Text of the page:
Salinity Investment Framework: Phase I

Revised remotely-sensed data classification from Land Monitor

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For more information

See the Report card on sustainable natural resource use in agriculture Chapter 2.7 Dryland salinity.

References

Australian Bureau of Statistics 2002, Salinity on Australian farms, Bulletin 4615, ABS, Canberra.

Caccetta, D, Dunne, G, George, R & McFarlane, D 2010, ‘A methodology to estimate the future extent of dryland salinity in the southwest of Western Australia’, Journal Environmental Quality, vol. 39, pp. 26–34.

Ferdowsian, R, George, R, Lewis, F, McFarlane, D, Short, R & Speed, R 1996, ‘The extent of dryland salinity in Western Australia’, Proceedings of the 4th National Conference and Workshop on the Productive Use and Rehabilitation of Saline Lands, National Program on Productive Use and Rehabilitation of Saline Lands, Albany, Western Australia, pp. 89-97.

Furby, SL, Caccetta, PA & Wallace, JF 2010, ‘Salinity monitoring in Western Australia using remotely sensed and other spatial data’, Journal Environmental Quality, vol. 39, pp. 16–25.

George, RJ, Kingwell, R, Hill-Tonkin, J & Nulsen, R 2005, 'Salinity investment framework: agricultural land and infrastructure', Resource management technical report 270, Department of Agriculture, Western Australia.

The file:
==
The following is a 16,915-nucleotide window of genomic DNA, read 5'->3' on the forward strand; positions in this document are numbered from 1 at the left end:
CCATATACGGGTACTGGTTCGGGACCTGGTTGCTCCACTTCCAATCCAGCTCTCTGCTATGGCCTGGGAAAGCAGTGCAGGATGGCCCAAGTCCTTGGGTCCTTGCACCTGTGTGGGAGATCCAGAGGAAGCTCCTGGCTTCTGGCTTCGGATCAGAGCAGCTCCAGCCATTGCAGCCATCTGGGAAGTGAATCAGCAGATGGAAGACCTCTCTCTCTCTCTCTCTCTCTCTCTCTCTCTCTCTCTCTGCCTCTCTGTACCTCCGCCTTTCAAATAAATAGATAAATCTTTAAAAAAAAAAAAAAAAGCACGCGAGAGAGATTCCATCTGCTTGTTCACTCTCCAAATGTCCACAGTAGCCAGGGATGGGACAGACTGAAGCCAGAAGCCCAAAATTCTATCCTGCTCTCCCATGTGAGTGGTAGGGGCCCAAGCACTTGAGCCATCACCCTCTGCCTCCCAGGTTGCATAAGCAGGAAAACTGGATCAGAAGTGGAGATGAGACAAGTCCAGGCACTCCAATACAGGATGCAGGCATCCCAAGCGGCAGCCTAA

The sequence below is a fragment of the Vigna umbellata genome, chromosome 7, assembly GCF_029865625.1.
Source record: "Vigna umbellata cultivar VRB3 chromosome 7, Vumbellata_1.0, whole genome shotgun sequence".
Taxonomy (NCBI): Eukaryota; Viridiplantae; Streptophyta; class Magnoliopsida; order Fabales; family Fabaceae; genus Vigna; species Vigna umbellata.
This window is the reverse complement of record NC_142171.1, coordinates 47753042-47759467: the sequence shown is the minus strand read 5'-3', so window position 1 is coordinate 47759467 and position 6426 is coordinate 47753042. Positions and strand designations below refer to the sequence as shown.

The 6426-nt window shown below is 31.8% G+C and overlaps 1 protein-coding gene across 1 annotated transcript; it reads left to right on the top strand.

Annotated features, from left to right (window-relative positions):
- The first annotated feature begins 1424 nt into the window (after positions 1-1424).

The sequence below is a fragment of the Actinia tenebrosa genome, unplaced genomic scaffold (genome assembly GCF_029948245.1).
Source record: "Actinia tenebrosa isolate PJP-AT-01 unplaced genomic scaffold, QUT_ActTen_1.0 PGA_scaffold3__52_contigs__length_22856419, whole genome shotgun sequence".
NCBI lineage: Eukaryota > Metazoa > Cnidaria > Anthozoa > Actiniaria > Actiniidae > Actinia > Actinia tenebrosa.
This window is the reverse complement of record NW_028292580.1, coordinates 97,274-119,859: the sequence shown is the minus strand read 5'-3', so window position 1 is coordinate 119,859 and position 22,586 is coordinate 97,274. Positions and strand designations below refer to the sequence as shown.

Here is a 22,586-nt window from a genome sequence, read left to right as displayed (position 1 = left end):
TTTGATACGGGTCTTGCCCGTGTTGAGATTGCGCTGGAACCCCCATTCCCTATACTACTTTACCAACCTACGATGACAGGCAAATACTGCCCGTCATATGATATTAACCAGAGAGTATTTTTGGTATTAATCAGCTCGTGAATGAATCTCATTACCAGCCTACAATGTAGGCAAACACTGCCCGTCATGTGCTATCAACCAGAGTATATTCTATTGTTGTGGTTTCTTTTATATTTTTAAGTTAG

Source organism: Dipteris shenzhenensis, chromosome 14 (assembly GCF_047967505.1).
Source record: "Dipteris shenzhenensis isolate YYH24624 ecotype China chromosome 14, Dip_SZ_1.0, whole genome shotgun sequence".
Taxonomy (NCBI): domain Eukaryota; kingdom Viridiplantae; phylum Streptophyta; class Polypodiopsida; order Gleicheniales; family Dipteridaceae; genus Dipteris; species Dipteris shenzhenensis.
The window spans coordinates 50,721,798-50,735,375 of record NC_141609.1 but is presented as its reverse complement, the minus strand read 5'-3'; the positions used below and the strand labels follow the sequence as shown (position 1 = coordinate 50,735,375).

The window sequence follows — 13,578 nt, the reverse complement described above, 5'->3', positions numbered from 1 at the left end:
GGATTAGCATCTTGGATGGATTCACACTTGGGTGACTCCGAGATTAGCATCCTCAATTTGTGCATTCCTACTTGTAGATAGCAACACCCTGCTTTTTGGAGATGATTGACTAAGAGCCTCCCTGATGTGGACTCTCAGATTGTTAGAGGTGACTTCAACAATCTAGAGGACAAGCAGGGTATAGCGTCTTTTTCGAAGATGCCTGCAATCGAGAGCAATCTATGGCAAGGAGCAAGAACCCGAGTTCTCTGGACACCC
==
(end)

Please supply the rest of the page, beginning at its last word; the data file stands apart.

McFarlane, DJ, George, RJ & Caccetta, PA 2004, ‘The extent and potential area of salt-affected land in Western Australia estimated using remote sensing and Digital Terrain Models’, Engineering Salinity Solutions: Proceedings of 1st National Salinity Engineering Conference, Institution of Engineers, Perth, Western Australia, pp. 55–60.

Raper, R, Speed, R, Simons, J, Kendle, A, Blake, A, Ryder, A, Smith, R, Stainer, G & Bourke, L 2014, 'Groundwater trend analysis for south-west Western Australia 2007–2012', Resource management technical report 388, Department of Agriculture and Food, Western Australia.

Short, R & McConnell, C 2001, 'Extent and impacts of dryland salinity', Resource management technical report 202, Department of Agriculture, Western Australia.

Sparks, T, George, R, Wallace, K, Pannell, D, Burnside, D & Stelfox, L 2006, Salinity Investment Framework Phase II, Western Australia Department of Water, Salinity and land use impacts series, Report No. SLUI 34, Perth.

Contact information

Richard George
+61 (0)8 9780 6296
John Simons
+61 (0)8 9083 1128
Russell Speed
+61 (0)8 9956 8561
Paul Raper
+61 (0)8 9780 6295
Page last updated: Thursday, 7 September 2017 - 1:02pm